PQ study suggests English set to dominate in Montreal
A team of Parti Quebecois researchers crunched numbers from Statistics Canada and claims that English will surpass French on the island of Montreal by 2016.
The report says if present trends continue, the percentage of Francophone on the island of Montreal will fall to 43 percent by 2016.
Further, it points out that the usage of English is increasing, while French is falling.
According to the study, between 2001 and 2006, the use of English at home went up 3.3 percent in Montreal, while the use of French went down 1.7 percent.
The data also appears to indicate the learning of English is more attractive than learning French.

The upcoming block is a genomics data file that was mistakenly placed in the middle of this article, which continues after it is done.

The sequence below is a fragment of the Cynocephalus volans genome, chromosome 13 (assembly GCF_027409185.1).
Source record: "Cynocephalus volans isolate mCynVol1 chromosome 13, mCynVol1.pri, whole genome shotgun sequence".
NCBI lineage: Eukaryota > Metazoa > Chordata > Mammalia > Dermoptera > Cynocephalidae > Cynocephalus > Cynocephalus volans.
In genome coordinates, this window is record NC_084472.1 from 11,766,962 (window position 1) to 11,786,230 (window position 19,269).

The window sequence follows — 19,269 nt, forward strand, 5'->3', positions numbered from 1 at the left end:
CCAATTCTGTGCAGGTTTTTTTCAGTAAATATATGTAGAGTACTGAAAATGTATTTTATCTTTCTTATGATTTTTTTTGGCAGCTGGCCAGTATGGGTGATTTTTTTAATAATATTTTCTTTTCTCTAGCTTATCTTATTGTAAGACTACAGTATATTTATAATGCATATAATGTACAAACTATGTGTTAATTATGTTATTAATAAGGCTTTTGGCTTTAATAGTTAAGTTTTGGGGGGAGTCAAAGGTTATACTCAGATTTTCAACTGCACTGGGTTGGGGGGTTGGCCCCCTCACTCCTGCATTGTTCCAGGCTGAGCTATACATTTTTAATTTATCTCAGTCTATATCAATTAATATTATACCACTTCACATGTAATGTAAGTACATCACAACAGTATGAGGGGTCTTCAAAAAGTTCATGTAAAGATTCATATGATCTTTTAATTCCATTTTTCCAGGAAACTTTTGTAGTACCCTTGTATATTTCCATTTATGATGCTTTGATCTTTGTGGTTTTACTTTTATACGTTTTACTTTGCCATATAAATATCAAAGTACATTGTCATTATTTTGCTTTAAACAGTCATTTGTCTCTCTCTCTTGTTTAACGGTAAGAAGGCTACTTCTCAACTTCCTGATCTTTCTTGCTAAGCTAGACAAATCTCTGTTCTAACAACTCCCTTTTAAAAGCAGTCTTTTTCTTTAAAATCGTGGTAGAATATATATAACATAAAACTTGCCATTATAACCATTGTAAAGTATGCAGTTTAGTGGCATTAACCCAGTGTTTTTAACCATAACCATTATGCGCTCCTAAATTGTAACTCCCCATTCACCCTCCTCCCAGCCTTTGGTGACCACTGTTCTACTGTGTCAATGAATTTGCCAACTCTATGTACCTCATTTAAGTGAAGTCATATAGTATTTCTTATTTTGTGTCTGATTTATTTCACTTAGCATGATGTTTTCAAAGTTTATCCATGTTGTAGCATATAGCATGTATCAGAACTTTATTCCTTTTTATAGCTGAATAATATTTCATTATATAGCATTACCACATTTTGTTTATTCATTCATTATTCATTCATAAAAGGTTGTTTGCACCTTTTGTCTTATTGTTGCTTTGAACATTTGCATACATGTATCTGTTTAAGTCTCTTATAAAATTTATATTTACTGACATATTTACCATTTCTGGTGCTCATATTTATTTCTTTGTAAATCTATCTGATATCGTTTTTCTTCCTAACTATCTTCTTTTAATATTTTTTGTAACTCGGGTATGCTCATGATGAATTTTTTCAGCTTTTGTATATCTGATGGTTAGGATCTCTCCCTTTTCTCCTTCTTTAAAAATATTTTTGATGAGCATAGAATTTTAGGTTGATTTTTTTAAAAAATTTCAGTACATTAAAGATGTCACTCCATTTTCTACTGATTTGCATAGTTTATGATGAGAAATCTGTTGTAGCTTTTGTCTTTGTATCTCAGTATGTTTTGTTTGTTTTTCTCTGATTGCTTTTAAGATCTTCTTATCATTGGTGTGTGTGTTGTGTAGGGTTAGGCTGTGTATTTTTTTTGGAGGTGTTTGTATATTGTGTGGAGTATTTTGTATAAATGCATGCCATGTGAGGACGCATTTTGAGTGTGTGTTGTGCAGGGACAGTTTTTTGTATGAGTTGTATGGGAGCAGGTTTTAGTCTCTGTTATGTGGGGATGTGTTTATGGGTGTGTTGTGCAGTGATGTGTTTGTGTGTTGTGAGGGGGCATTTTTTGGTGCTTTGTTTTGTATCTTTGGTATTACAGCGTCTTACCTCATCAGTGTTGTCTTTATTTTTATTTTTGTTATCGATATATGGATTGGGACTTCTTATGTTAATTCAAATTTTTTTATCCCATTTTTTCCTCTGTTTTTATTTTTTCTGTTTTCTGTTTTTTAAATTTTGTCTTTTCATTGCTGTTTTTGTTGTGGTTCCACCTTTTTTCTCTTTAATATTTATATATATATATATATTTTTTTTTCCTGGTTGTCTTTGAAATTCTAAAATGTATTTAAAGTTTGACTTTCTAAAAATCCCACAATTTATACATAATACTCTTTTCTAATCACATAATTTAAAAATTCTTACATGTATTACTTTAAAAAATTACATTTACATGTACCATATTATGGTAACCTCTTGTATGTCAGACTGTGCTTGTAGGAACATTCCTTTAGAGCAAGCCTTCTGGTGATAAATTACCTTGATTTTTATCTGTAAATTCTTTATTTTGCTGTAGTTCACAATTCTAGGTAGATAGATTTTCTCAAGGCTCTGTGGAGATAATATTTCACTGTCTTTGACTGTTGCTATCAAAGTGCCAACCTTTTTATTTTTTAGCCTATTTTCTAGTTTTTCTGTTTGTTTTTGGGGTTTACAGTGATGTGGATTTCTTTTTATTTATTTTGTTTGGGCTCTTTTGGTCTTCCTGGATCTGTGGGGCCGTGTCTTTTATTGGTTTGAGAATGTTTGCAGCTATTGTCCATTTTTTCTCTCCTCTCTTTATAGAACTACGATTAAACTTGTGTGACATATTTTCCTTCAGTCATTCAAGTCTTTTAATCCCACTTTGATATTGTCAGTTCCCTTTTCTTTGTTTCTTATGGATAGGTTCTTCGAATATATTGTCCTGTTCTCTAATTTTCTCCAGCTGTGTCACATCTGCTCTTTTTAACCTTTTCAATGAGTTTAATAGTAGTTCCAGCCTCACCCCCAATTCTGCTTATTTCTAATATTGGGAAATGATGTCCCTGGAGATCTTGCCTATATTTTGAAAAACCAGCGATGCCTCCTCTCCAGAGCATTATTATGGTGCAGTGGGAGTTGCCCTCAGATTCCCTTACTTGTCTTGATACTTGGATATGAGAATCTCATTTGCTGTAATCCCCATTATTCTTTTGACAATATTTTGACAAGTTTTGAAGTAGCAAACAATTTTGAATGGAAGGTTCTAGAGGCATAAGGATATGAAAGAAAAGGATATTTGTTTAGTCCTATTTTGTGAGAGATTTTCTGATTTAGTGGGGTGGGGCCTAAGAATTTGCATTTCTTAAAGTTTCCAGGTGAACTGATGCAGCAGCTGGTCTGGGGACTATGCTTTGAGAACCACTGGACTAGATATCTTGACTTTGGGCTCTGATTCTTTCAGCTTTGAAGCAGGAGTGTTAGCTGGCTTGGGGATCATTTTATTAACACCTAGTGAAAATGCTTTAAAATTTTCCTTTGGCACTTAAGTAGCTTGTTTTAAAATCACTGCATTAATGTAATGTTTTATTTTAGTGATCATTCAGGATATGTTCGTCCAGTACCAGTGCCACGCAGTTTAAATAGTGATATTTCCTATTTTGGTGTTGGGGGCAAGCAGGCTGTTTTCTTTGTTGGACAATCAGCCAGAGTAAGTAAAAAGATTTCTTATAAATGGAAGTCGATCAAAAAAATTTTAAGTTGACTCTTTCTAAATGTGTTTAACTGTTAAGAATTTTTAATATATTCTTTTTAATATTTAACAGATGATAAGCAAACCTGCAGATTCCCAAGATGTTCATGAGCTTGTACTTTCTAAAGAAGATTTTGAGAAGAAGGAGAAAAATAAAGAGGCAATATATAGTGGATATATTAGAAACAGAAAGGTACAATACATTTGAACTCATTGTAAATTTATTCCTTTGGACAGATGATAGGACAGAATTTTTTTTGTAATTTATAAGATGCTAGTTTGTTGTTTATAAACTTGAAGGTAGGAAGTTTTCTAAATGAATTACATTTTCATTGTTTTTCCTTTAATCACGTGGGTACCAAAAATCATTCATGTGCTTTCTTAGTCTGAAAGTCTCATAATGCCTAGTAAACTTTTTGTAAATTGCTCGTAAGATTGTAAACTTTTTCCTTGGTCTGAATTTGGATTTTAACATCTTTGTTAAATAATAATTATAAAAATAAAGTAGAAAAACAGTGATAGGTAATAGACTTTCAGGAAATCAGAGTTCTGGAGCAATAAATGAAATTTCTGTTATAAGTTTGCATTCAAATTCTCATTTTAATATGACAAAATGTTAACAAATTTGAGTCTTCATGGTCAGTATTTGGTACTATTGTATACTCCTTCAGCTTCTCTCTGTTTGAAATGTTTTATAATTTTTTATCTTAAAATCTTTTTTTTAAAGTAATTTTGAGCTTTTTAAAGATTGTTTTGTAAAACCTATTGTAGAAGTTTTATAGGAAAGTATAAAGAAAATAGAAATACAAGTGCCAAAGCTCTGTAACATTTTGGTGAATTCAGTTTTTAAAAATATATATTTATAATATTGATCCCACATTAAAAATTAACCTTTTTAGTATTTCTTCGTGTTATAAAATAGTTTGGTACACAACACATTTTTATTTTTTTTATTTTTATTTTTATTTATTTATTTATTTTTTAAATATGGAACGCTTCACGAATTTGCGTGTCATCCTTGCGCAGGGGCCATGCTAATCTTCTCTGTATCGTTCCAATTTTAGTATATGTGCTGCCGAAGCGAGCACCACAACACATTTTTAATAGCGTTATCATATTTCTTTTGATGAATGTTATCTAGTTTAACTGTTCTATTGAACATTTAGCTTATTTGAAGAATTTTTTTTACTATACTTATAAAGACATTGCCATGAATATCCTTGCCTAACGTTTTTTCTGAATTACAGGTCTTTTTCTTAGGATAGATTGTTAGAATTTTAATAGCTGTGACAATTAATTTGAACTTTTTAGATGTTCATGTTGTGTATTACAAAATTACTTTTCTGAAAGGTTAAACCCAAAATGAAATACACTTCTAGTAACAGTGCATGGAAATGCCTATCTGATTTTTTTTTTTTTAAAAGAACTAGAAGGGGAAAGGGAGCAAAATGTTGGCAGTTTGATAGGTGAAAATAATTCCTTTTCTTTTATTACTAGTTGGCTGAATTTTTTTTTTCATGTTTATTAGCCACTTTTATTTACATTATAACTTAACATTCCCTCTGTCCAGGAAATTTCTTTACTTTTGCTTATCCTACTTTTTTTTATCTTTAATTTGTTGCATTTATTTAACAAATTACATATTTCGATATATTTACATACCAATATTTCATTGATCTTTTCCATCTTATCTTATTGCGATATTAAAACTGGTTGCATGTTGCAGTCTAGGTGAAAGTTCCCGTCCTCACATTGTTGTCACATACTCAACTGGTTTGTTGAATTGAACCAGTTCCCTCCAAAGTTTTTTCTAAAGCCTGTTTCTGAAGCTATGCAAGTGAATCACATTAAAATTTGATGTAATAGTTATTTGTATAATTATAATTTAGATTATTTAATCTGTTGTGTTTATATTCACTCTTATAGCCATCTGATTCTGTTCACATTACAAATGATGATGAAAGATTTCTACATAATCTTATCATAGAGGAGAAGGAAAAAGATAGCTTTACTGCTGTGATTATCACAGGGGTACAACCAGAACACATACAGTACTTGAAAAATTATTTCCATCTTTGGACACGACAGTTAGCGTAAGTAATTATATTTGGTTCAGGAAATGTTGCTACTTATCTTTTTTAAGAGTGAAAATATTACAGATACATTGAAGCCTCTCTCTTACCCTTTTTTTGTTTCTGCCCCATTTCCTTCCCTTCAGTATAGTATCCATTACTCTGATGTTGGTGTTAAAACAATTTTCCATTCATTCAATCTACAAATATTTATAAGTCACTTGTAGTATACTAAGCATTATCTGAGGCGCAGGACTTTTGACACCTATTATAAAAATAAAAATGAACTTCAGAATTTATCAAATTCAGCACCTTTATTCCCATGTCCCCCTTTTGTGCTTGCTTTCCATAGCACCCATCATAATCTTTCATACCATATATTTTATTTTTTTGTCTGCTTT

"Your power of attraction of gaining people, of getting them in the Anglophone culture, is five times greater than in the French language and French culture," said the PQ's language and culture critic Pierre Curzi.
Curzi is raising the alarm, saying the study is proof that the French language in the province is under threat.
"What we see is that there is a big movement towards the English culture but its not proportional to the number in Montreal," he said.
Christine St. Pierre, Quebec's culture minister, said the PQ study is nothing but fear-mongering.
"To me, its very alarmist. That's how the Parti Quebecois wants to do on the question of the language, because they know they are losing ground," said St. Pierre.
Part of the PQ's numbers can be explained by an exodus: between 2001 and 2006, 47 650 Francophones moved off the island of Montreal to the suburbs.